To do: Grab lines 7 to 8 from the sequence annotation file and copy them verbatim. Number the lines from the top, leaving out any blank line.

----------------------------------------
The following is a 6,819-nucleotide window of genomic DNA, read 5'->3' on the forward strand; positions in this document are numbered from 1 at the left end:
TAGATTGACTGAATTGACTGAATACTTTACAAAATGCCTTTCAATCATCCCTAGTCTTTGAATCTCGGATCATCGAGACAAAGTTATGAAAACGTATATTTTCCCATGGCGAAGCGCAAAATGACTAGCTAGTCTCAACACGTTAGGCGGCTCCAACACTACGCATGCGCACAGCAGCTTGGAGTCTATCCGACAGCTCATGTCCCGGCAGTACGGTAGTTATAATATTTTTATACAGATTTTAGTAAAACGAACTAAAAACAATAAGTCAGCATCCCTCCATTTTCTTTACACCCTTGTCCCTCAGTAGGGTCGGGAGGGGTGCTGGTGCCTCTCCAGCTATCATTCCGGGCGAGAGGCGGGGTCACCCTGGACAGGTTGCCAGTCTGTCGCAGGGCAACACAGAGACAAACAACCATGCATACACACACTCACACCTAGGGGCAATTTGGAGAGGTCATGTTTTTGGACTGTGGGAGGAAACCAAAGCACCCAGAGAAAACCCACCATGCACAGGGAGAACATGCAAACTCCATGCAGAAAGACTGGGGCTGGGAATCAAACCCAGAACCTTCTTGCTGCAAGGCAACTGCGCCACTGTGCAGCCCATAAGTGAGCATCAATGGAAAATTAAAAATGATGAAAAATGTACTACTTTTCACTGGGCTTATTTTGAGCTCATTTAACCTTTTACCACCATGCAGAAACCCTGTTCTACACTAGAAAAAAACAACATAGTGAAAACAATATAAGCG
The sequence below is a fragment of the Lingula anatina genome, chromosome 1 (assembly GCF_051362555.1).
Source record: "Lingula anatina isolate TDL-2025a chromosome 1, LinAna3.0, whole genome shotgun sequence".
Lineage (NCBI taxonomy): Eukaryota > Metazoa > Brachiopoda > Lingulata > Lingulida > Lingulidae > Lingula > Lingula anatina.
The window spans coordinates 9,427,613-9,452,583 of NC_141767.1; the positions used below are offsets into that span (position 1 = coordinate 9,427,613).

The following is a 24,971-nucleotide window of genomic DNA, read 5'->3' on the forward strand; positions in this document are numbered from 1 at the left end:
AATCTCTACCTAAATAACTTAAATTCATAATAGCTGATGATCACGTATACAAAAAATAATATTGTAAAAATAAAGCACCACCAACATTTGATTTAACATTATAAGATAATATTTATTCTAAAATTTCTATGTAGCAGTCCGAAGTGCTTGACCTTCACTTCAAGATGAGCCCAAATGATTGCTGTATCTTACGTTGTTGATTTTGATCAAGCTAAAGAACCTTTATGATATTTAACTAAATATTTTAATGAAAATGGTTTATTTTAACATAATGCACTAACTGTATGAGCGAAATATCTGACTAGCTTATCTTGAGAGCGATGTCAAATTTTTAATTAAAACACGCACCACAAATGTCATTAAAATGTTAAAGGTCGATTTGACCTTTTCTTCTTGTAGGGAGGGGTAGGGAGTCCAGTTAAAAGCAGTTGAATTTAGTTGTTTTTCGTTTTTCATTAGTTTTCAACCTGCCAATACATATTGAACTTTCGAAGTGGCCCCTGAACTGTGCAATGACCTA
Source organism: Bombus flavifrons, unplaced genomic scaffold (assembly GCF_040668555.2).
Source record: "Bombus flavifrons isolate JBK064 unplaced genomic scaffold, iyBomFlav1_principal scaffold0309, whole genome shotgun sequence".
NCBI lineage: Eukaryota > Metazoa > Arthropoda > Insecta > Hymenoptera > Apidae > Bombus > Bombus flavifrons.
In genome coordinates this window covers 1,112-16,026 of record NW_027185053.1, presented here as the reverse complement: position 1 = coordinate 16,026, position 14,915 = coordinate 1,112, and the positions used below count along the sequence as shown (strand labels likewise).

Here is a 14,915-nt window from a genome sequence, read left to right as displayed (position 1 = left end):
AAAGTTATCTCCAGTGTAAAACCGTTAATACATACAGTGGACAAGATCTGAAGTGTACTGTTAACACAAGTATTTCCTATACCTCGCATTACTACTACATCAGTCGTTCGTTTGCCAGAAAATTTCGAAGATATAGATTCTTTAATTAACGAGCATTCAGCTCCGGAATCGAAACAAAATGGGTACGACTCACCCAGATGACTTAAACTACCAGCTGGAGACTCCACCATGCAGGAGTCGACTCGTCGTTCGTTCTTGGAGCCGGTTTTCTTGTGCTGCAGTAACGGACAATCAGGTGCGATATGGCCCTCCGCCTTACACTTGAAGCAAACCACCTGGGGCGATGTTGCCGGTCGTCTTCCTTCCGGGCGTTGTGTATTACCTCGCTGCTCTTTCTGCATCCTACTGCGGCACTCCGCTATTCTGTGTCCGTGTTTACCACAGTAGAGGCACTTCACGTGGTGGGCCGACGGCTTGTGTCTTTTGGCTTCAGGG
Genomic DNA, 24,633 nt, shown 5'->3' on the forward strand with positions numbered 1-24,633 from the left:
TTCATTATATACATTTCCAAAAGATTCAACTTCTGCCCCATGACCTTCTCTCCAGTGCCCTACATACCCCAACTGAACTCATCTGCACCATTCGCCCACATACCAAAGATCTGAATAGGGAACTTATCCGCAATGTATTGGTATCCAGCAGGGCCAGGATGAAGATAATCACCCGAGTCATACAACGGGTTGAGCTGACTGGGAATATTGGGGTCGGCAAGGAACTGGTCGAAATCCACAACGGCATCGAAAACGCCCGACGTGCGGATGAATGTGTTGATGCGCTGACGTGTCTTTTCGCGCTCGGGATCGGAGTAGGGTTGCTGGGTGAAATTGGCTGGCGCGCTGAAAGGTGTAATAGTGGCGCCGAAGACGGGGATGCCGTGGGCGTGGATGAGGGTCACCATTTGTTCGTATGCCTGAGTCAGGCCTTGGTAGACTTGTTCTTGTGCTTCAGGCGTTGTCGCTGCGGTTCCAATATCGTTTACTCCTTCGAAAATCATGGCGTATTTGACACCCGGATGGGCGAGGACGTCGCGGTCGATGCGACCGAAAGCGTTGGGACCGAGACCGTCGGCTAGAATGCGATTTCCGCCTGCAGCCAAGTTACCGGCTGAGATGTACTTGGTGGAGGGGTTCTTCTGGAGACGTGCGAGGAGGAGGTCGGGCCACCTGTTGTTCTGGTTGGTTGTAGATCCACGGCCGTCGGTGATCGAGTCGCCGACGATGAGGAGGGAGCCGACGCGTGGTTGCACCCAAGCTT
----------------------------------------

The following is a 24,971-nucleotide window of genomic DNA, read 5'->3' on the forward strand; positions in this document are numbered from 1 at the left end:
AATCTCTACCTAAATAACTTAAATTCATAATAGCTGATGATCACGTATACAAAAAATAATATTGTAAAAATAAAGCACCACCAACATTTGATTTAACATTATAAGATAATATTTATTCTAAAATTTCTATGTAGCAGTCCGAAGTGCTTGACCTTCACTTCAAGATGAGCCCAAATGATTGCTGTATCTTACGTTGTTGATTTTGATCAAGCTAAAGAACCTTTATGATATTTAACTAAATATTTTAATGAAAATGGTTTATTTTAACATAATGCACTAACTGTATGAGCGAAATATCTGACTAGCTTATCTTGAGAGCGATGTCAAATTTTTAATTAAAACACGCACCACAAATGTCATTAAAATGTTAAAGGTCGATTTGACCTTTTCTTCTTGTAGGGAGGGGTAGGGAGTCCAGTTAAAAGCAGTTGAATTTAGTTGTTTTTCGTTTTTCATTAGTTTTCAACCTGCCAATACATATTGAACTTTCGAAGTGGCCCCTGAACTGTGCAATGACCTA